By David Minsky
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By Doug Fairall
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By Laine Doss
Puck was the first to popularize thin-crusted, wood-fired, trendily adorned pizzas. When you see a pie with unusual ingredients like duck sausage, shiitake mushrooms, caramelized onions, and sage, you have Wolfgang to thank -- or blame, depending on your perspective on such matters. What we can all agree on is that no human being has ever gotten so far on an ability to make a good pizza pie as Mr. Puck. The toppings at the café are similar to those you'd find on the menu at Spago, where for $14.50 you can get a pie peppered with Louisiana shrimp, plum tomatoes, leeks, and basil. Here, for $8.95, the spicy shrimp pizza comes with red and yellow peppers, sun-dried tomatoes, leeks, and basil. (And think of what you save on airfare!) Our pizza with spinach, mushrooms, blue cheese, pesto, oregano, and thyme was, as our waiter would say, "not too bad," though in truth I've had better wood-oven crusts elsewhere.
Pastas come with many of the same Mediterranean ingredients as the pizzas, though in different configurations. The pappardelle was as satisfying as that served by any local Italian trattoria: wide strips of homemade pasta tossed with soft, high-quality Laura Chenel goat cheese, arugula, basil, sun-dried and fresh tomatoes, and slivers of garlic, double-blanched to soften the potent bulb's punch.
Another praiseworthy entrée was the peppered rare-charred tuna, six disks of sushi-fresh fish in a pungent mustard-brandy sauce. Mashed potatoes, assertively dashed with horseradish, came on the side, along with an unfortunate foursome of crunchily undercooked baby carrots. The "Adventures in the Kitchen" meat loaf, named after one of Wolfgang's cookbooks, is made with lamb, veal, and pork but tasted just like beef. Caramelized bacon wrapped around the edge of the slice was a nice touch; the dried sheen of port-wine glaze stretched across the top was not. More mashed potatoes, these weakly infused with garlic, came heaped aside the loaf, sopping up whatever little port-wine sauce remained on the plate. Two hot and crispy onion rings were fastened atop the mash by a flag-at-Iwo-Jima-angled rosemary sprig.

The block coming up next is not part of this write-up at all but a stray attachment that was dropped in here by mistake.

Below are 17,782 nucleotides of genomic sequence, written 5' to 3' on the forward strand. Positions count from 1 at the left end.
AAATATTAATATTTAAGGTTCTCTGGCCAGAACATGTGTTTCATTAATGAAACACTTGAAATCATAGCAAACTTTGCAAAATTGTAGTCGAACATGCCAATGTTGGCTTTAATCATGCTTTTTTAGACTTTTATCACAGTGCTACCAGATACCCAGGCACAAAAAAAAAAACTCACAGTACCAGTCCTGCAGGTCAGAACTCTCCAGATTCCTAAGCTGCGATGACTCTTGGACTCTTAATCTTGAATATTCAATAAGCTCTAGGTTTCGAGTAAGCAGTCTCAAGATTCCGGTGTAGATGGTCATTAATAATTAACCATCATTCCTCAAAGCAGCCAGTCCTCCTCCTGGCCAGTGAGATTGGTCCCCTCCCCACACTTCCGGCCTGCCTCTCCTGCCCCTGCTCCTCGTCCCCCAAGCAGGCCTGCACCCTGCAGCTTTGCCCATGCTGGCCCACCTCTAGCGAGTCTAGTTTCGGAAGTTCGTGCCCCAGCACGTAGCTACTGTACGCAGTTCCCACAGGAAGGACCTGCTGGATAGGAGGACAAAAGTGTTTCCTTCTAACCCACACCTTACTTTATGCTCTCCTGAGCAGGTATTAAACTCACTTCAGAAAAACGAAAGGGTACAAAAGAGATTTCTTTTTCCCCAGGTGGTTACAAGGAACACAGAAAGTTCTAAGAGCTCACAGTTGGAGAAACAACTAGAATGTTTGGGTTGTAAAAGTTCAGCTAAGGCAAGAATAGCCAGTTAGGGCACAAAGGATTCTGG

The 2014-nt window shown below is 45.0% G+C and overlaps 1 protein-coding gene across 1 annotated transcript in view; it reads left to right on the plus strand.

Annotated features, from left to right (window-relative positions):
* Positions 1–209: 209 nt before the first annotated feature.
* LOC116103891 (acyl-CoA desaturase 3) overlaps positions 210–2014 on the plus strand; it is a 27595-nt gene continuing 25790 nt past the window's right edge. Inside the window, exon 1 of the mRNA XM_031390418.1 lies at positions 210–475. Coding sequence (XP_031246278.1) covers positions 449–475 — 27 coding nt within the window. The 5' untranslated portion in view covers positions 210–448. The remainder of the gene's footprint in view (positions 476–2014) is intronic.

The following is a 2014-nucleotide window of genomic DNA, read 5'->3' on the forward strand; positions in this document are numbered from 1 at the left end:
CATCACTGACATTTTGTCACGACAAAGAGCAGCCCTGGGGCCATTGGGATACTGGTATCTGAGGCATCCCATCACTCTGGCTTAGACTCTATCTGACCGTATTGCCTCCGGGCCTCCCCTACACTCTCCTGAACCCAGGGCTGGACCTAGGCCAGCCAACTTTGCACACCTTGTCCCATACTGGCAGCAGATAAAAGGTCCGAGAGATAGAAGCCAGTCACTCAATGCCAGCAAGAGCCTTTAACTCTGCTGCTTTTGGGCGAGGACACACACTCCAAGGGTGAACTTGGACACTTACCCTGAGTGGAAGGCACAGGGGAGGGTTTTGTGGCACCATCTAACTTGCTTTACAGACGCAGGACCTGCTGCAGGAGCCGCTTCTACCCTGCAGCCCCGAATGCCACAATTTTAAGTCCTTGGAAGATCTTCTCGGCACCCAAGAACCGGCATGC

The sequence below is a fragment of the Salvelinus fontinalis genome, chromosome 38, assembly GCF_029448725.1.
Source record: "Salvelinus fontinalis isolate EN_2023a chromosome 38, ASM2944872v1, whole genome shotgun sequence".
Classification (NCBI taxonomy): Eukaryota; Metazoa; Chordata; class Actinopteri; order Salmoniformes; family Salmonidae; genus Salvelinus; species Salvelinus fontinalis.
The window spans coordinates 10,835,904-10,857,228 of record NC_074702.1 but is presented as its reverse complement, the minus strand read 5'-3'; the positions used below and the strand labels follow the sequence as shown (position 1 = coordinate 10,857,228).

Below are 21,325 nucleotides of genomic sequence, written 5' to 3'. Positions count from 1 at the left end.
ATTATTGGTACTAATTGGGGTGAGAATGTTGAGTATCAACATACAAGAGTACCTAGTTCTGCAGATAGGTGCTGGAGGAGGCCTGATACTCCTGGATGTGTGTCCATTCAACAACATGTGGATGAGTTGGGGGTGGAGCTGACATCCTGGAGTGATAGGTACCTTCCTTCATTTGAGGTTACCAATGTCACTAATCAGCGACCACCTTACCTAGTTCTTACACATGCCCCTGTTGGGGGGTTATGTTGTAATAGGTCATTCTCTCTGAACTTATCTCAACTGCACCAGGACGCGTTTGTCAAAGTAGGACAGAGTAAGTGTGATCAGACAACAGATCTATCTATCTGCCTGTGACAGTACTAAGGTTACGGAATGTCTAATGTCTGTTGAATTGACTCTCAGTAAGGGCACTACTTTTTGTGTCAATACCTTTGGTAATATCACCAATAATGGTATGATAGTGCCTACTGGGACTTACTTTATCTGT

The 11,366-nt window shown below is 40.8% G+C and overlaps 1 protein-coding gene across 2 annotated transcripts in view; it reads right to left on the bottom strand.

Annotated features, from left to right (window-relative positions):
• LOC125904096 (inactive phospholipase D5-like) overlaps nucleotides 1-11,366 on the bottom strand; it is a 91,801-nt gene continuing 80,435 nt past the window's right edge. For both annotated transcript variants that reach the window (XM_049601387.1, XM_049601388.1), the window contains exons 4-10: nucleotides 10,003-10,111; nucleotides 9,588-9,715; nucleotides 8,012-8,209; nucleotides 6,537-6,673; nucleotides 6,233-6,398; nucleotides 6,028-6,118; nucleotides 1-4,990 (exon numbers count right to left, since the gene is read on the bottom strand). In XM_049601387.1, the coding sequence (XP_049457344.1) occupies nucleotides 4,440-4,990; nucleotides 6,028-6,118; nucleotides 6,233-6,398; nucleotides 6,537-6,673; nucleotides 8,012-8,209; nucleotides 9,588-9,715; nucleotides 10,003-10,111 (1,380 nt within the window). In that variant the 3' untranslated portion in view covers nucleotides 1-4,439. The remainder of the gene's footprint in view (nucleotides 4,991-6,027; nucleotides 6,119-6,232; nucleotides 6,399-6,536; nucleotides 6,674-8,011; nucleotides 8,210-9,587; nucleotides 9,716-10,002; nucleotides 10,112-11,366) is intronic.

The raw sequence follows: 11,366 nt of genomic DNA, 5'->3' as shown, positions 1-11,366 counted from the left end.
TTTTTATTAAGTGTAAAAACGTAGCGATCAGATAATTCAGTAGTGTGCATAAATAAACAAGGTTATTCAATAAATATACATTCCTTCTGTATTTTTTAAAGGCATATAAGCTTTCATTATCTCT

2610 Sawgrass Mills Circle
Sunrise, FL 33323
The Grand Cafe offers an extensive selection of food. Besides the appetizers, pastas, pizzas, and main courses, there's a separate sushi menu offered, as well as three variations of pad Thai, two dishes called "Wolfgang's Favorites" (Wiener schnitzel and Zwiebelrostbraten from his native Austria), and numerous salads (like Cobb, caesar, and "new style" Niçoise). Three of the most popular lunchtime sandwiches are a shrimp-BLT club on grilled sourdough bread, a half-pound Angus beef "PuckBurger," and a rotisserie lamb sandwich with goat cheese, ratatouille, and rosemary jus on focaccia. Half of a very large chicken also comes from the rotisserie, basted with rosemary and garlic or barbecue sauce. We chose the former treatment for our bird, which was tasty and tender but seemingly oven-cooked and suspiciously lacking in the unique flavor that only rotation on a spit can spin into food.
A warm oatmeal-crumble apple pie topped with Häagen-Dazs ice cream is tough to beat for a homey, autumnal ending to a meal, though little tastings of vanilla, dark-chocolate-espresso, and Grand Marnier crème brûlées were likewise heartwarming. The Maida Heatter-inspired bull's-eye cheesecake, with vanilla and espresso flavors swirled together, was fine, too, though I had a nagging suspicion that I could have done better across the street. It is their specialty, no? Just the same, if I had to choose between the Cheesecake and Wolfgang factories for the rest of my meal, it wouldn't be the Puck that I'd pass.